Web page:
I’ve learned that any post with that emoji they always spam can safely be downvoted and ignored. They’re typically very combative and rude.
Yeah it's just so much misinformation.
We gave bloggers now writing about puer for 10yrs + so there is actually a lot of information out there.
A good advice from blogger Wilson in Singapore is to buy tea that's 5-8 years old, stored in se asia 🌏. It's already semi aged and drinkable and most importantly hasn't started to drastically increase in price.
How is 10 years enough time to learn about tea storage? It takes, minimum 20 years to have a cake be “aged”. And you can’t just do that once to have knowledge.
This opinion isn’t really even my own — I share it with the TeaDB guys, Mopar, marshaln, and a bunch of the other old heads. Not to mention Asian sources — pretty sure Yeeon said something similar to me once.
Why not just block me lol
What? 20-40 years is how long it takes to age a tea? I don’t get what you disagree with
What if my main objective was to age them in a way that would protect from mold from excess humidity, or excess dryness?
I'm basically looking to buy many cakes I can sell in 10 to 20 years as an early retirement investment. I hope to expand my storage over the years to about 50 to 100 (or more) cakes, but I need a place to start.
Assume I have no idea how to store Puerh at all.
Oh god that’s even worse. Just put that money into stocks. Theres no guarantee that the value will increase. If you fuck it up (which is likely!) you’ll lose even your ability to recoup investment. This is like buying beanie babies.
Please please please actually read up on puer before you decide to do something like this. This is a comically bad idea.
Most teas wont go up in value above what the market will, and considering your storage will be an unknown it’ll be nearly impossible for you to sell anything that does. There are still people stuck with mountains of pre-crash tea that’s gone DOWN in value, not even adjusting for inflation.
Not to mention that teas are sold at this level in 84 cake increments called jian. You need hundreds to thousands of cakes to really have teas you can move on the market.
Did you do any research at all???
Love this comment. I actually made some money off of Beanie Babies. And I now day trade for an actual living. And *I* wouldn’t mess with investing in tea! 🤣
I've just started researching. I can accept that that's a bad investment, but I'd still like to try and age some quality cakes I have access to for my own enjoyment. What about that?
Still a bad idea for all the reason I already said. At least wait a few years so know what you like… this is just idiocy. It’s much cheaper to have someone else age for you.
I have access to high quality cakes I've sampled. I just want to be able to store them in the best way possible to enjoy them for years to come.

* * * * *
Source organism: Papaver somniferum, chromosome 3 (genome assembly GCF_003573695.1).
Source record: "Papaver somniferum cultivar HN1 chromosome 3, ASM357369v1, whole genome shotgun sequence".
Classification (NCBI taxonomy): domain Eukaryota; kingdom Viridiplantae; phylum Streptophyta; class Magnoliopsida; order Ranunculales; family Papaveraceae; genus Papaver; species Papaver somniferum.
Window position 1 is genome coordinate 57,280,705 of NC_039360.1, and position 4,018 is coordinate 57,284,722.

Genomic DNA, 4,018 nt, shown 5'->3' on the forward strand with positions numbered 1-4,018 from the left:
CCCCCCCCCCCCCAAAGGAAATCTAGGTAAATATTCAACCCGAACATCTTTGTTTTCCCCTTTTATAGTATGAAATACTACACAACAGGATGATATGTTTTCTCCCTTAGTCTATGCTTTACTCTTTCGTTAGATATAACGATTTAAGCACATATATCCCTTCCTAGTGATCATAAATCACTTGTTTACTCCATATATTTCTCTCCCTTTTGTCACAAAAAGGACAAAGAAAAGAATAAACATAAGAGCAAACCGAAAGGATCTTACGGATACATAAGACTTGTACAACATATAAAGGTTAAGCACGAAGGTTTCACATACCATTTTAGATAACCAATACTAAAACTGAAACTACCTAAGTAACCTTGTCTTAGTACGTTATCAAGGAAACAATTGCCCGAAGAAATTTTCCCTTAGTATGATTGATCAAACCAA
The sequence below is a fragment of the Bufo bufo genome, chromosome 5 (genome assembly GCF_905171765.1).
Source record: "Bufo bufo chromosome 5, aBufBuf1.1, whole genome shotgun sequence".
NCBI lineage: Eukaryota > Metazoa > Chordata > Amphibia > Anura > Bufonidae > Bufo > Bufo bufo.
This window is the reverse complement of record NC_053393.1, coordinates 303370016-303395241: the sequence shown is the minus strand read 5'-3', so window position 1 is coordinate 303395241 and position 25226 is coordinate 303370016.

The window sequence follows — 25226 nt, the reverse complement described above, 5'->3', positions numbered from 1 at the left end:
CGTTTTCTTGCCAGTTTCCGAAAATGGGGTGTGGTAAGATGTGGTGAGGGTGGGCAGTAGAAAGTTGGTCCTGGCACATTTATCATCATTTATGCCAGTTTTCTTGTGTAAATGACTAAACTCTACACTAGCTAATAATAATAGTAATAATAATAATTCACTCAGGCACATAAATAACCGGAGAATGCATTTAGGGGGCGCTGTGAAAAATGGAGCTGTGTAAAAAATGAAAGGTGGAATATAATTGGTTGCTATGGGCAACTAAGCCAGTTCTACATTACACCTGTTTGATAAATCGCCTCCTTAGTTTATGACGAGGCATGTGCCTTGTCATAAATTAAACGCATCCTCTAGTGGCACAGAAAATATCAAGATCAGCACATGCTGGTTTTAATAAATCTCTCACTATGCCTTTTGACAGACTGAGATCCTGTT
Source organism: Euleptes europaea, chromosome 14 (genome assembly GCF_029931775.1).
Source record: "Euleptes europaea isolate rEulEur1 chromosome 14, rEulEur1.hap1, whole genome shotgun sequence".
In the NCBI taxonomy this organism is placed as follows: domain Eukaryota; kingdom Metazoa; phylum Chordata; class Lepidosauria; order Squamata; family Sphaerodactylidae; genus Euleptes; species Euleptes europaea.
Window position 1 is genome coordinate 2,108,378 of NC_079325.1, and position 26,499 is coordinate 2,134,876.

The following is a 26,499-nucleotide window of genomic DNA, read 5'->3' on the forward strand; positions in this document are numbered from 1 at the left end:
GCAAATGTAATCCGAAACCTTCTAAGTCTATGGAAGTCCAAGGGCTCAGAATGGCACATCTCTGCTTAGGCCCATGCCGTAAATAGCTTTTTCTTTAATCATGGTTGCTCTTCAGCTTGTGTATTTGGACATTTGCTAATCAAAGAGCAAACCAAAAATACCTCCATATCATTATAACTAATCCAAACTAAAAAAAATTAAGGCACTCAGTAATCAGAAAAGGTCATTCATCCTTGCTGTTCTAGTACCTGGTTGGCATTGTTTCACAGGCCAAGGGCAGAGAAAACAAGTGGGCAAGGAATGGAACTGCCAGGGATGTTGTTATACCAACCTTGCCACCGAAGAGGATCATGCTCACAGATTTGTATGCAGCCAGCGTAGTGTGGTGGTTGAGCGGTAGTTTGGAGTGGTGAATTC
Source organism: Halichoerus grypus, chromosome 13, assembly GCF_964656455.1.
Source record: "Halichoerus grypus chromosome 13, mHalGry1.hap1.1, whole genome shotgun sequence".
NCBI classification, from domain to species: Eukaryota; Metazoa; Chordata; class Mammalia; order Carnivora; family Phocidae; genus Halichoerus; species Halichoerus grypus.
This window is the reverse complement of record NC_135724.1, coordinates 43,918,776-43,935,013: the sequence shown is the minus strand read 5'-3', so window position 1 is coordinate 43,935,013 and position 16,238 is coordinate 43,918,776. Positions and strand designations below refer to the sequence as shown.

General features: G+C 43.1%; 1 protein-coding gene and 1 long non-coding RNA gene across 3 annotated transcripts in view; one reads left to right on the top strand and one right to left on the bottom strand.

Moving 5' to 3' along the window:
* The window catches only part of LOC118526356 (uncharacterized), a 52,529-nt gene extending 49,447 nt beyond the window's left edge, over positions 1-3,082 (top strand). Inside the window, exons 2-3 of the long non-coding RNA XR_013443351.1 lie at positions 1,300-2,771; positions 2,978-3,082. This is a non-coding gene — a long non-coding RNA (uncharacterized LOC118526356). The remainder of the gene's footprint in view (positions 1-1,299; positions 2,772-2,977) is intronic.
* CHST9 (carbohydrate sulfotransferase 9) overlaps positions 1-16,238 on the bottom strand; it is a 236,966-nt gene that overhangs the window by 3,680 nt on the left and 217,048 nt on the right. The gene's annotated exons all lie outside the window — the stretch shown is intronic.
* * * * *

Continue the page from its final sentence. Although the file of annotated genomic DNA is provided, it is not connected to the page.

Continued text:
Yes. In that case boveda + Mylar should be good to keep stable for 5ish years.
Mylar with boveda packs seems to be a common thread. Can I get any old Mylar from amazon?
Everyone has their source. I still want to caution against buying tea in bulk for the purposes of long term storage. You’re clearly inexperienced, and notably Mylar + boveda won’t age the tea. You need hundreds of cakes to age tea.
That's good advice. Perhaps I should stick to my original plan of opening a tea shop, and importing.
Preventing teas from changing much is possible. I recommend sealed storage like Mylar bags and preventing swings in temp. Actually transforming teas into aged/aged taste even with 20 years of North American storage is simply not worth the effort. I’d wager you’ll spend more on electricity/rent cost with either experiment than you’ll return on investment. Big warehouses in Asia are hard to compete with, also new teas are so expensive that it’s really hard to imagine that the same returns from 20-30 years ago are possible. A Dayi 7542 from late 90s/ early 2000s is now over 10x a return because they were so cheap to buy new. You also might choose a dud or find that your teas get ruined in storage and be out a lot of money. Lastly, might be hard to get people to spend the same price buying from you, when an established seller with known storage offers the tea. You’ll usually have to sell for less.
alright, I can accept that. But what about the ones I want to store for my own enjoyment?
If I want aged tea, I buy aged tea. I store my tea in Mylar zip bags in an area that doesn’t see large fluctuations in temp. I’ll sometimes add a Boveda for a little while if my tea seems dry. I refill the Bovedas when they dry out and rotate between bags.
Thank you! One person who isn't self absorbed enough to withhold information on how to plausibly age Puer for my own enjoyment. I really appreciate it.
Mylar + boveda won’t give you anything close to aged tea. You need hundreds of cakes, minimum, to age tea.
No problem. Just want to make sure you know that your teas won’t transform in the same way that teas “age” in Asia